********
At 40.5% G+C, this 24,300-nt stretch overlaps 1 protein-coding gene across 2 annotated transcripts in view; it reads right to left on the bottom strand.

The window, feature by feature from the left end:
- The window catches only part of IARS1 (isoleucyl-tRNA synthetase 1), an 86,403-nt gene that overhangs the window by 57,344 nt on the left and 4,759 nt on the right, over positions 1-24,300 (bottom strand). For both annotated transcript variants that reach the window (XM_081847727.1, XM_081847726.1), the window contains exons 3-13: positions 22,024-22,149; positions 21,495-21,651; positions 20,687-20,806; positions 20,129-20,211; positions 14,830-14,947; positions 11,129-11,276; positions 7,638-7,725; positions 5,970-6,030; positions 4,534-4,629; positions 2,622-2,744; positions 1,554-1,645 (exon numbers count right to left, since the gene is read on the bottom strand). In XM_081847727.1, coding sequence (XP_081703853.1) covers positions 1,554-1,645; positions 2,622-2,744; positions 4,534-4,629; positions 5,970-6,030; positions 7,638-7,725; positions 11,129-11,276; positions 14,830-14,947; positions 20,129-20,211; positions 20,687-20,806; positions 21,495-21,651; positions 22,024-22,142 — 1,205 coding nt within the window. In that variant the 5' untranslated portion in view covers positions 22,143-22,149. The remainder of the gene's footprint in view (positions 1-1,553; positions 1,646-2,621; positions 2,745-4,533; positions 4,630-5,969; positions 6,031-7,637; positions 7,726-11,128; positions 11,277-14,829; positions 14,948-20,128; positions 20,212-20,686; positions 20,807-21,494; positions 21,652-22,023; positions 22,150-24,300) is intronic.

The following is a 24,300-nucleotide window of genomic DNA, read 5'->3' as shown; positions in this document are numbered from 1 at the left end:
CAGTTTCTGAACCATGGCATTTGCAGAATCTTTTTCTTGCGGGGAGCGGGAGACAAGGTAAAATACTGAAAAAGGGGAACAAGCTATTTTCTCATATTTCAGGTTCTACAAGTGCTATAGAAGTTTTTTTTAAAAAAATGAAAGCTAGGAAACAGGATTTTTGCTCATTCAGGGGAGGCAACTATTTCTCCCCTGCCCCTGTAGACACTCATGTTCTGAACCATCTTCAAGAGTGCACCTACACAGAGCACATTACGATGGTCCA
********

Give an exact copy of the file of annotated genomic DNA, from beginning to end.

At 40.5% G+C, this 24,300-nt stretch overlaps 1 protein-coding gene across 2 annotated transcripts in view; it reads right to left on the bottom strand.

The window, feature by feature from the left end:
- The window catches only part of IARS1 (isoleucyl-tRNA synthetase 1), an 86,403-nt gene that overhangs the window by 57,344 nt on the left and 4,759 nt on the right, over positions 1-24,300 (bottom strand). For both annotated transcript variants that reach the window (XM_081847727.1, XM_081847726.1), the window contains exons 3-13: positions 22,024-22,149; positions 21,495-21,651; positions 20,687-20,806; positions 20,129-20,211; positions 14,830-14,947; positions 11,129-11,276; positions 7,638-7,725; positions 5,970-6,030; positions 4,534-4,629; positions 2,622-2,744; positions 1,554-1,645 (exon numbers count right to left, since the gene is read on the bottom strand). In XM_081847727.1, coding sequence (XP_081703853.1) covers positions 1,554-1,645; positions 2,622-2,744; positions 4,534-4,629; positions 5,970-6,030; positions 7,638-7,725; positions 11,129-11,276; positions 14,830-14,947; positions 20,129-20,211; positions 20,687-20,806; positions 21,495-21,651; positions 22,024-22,142 — 1,205 coding nt within the window. In that variant the 5' untranslated portion in view covers positions 22,143-22,149. The remainder of the gene's footprint in view (positions 1-1,553; positions 1,646-2,621; positions 2,745-4,533; positions 4,630-5,969; positions 6,031-7,637; positions 7,726-11,128; positions 11,277-14,829; positions 14,948-20,128; positions 20,212-20,686; positions 20,807-21,494; positions 21,652-22,023; positions 22,150-24,300) is intronic.

The following is a 24,300-nucleotide window of genomic DNA, read 5'->3' as shown; positions in this document are numbered from 1 at the left end:
CAGTTTCTGAACCATGGCATTTGCAGAATCTTTTTCTTGCGGGGAGCGGGAGACAAGGTAAAATACTGAAAAAGGGGAACAAGCTATTTTCTCATATTTCAGGTTCTACAAGTGCTATAGAAGTTTTTTTTAAAAAAATGAAAGCTAGGAAACAGGATTTTTGCTCATTCAGGGGAGGCAACTATTTCTCCCCTGCCCCTGTAGACACTCATGTTCTGAACCATCTTCAAGAGTGCACCTACACAGAGCACATTACGATGGTCCA